For instance we’ll definitely NOT be stockpiling loads of supplies.
Quite simply, there ain’t the room!
It does however fit into my foraging and scavenging thoughts.
I don’t really want everything to become boat living orientated but the major issue is power as power is everything on a boat i.e. making it, storing it, and eeking out it’s use.
Having said that our learning processes (and probable failures) are going to be mightily funny to document.
Things have been settled in one respect though.
SWMBO is still captain.
I’m the official deck hand.
And the dawg is now on strike after finding that hard tack is blooming hard!
Yep, it passed the survey!
The one “major” thing that was picked up?
No TV fitted and the surveyor looked at me like I was demented when I said I was not worried as we hadn’t watched a droll box for over 7 years.
All “i”‘s are dotted, all “t”‘s crossed.
Berth secured, training organized (never hurts to have an expert run over just how much you have forgotten does it)?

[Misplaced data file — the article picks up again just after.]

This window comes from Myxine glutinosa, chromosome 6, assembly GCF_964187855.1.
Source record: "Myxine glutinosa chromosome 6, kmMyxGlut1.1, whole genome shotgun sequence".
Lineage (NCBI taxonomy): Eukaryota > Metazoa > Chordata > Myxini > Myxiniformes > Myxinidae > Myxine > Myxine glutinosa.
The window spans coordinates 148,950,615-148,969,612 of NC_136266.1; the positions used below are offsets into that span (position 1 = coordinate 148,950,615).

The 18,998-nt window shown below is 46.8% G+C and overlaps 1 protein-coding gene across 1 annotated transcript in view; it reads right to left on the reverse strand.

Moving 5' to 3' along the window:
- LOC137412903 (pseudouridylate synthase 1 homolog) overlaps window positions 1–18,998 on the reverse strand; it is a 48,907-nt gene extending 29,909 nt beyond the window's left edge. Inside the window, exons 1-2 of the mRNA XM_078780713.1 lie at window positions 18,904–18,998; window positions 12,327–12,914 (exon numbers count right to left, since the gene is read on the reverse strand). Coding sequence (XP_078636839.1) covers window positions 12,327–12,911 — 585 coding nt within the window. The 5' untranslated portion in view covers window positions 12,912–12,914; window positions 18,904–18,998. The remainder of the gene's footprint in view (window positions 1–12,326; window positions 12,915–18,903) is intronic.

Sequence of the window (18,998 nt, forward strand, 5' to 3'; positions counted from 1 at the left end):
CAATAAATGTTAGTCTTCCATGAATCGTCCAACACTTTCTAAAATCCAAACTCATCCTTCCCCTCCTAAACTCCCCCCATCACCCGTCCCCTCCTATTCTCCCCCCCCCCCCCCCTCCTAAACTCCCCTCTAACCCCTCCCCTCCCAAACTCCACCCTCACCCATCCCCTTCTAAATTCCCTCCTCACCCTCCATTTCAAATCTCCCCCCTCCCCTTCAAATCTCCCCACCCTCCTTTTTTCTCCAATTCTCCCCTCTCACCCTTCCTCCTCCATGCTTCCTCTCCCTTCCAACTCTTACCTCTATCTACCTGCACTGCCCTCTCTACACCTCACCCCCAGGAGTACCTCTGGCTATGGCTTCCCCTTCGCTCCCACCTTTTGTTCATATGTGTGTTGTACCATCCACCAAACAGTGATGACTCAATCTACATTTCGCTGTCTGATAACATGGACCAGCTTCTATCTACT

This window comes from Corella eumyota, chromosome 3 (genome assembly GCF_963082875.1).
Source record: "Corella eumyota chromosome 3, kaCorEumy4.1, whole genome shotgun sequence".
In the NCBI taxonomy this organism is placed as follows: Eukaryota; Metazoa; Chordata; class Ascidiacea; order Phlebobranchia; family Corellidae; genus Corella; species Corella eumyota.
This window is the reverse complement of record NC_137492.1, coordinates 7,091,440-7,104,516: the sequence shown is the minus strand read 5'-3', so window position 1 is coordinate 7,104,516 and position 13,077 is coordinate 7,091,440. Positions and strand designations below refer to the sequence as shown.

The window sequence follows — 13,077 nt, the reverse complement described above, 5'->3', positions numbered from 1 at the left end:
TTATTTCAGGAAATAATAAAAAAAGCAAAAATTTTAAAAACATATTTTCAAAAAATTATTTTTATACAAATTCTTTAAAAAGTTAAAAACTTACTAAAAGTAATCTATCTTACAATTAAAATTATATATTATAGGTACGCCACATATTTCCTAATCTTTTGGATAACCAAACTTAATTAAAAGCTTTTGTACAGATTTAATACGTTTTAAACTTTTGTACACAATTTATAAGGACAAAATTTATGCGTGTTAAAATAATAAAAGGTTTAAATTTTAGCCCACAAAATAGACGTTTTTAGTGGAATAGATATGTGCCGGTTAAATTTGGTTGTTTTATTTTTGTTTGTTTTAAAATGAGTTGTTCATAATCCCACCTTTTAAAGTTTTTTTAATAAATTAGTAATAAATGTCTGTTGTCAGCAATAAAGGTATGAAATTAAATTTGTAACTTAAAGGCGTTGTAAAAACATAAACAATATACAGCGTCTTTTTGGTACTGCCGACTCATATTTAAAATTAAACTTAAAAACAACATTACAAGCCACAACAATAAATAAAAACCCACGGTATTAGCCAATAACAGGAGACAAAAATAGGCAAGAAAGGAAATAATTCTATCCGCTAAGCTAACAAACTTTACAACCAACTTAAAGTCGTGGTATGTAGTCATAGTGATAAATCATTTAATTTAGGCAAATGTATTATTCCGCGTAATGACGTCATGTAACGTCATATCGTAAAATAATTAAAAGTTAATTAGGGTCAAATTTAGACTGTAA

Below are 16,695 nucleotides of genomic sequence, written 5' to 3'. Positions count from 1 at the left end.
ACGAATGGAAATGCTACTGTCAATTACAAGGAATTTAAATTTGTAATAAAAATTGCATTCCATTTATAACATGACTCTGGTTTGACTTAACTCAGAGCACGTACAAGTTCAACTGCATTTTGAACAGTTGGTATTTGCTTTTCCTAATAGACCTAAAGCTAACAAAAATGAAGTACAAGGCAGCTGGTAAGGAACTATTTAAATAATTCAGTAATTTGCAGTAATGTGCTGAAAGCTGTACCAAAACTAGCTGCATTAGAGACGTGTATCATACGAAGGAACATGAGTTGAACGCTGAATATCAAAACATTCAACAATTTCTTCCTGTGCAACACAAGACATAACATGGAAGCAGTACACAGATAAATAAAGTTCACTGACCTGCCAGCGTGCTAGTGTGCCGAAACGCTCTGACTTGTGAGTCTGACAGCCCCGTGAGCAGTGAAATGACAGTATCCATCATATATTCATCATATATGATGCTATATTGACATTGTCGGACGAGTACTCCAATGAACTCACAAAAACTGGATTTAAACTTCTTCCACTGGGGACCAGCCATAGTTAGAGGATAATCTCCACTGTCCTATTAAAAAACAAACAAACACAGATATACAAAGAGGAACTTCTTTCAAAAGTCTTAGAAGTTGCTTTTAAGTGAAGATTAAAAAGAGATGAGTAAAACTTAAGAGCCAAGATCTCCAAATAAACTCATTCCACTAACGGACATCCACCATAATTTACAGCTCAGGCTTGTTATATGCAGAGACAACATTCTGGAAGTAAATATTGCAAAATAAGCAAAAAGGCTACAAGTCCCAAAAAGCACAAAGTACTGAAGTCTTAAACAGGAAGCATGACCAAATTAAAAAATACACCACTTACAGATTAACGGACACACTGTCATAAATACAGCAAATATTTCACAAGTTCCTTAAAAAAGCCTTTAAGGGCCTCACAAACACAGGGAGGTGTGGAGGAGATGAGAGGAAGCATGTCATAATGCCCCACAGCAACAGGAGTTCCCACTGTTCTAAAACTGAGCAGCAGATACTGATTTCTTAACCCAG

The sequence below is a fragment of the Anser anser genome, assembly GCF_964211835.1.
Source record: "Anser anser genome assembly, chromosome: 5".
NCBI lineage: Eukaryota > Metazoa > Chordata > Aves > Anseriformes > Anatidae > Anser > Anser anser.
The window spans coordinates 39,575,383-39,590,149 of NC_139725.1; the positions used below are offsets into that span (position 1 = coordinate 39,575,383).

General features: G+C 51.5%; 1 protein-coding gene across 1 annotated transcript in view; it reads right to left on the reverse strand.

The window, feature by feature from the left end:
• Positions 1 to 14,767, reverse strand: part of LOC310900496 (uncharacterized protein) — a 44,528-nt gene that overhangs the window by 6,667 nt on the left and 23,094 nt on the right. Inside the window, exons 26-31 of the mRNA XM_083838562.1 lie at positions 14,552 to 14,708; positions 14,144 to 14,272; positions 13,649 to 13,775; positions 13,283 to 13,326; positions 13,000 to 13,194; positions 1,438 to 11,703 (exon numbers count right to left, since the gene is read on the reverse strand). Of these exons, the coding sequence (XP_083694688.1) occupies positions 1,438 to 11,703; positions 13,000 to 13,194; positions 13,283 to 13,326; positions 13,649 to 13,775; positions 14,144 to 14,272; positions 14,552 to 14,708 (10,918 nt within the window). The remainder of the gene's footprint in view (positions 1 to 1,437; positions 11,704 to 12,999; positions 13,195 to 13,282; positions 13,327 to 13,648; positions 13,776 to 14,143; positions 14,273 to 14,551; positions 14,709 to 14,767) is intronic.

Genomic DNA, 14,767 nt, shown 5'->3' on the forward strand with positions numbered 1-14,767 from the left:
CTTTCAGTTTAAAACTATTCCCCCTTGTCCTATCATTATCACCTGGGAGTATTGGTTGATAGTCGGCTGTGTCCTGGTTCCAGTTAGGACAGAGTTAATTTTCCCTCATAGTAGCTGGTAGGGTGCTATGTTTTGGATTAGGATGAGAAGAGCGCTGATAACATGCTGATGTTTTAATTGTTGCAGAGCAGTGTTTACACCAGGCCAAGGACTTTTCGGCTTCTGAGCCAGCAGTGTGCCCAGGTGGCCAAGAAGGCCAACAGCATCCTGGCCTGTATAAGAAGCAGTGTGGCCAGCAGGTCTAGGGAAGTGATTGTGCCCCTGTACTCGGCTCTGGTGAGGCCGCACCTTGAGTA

WE ARE A GO, it’s going to happen, and the best bit about it?
The marina that owns the berth has JUST installed WIFI across the site AND IT’S FREE!
Ever got over excited but thinking you shouldn’t?
Yep, that’s me at this moment.
Calm on the outside (sort of), boiling with excitement within.
Our little escape from civilization comes out of the water tomorrow and our pet marine surveyor flexes his muscles over it.
All going well (and according to quite a few folk who know the little tub), she’s a little gem. We’ve both got our fingers crossed, thinking happy thoughts, and bowing to the merciful sun-god for good luck.
Then, if the world is a happy one, folding stuff changes hands and two fingers will be extended to conventional living for quite a few years to come.
After that, it’s a 3 hour trip down the river to its mooring.
There we’ll tie up, and I’m going to sleep for about a week before I so much as raise a paint brush.
All that’s left apart from that is to :-
- Throw away the remaining chattels of house living.
- Reduce our already few possessions to below what would be considered “essential” or even “conventional”.
- Sell our van,
- Buy a new mobile phone (PAYG)
- Burn our address book, and
- Find some new unsuspecting town to rout.
After that apart from buying a few more bits from the chandlers we’re dun!
Did I mention the weeks sleep?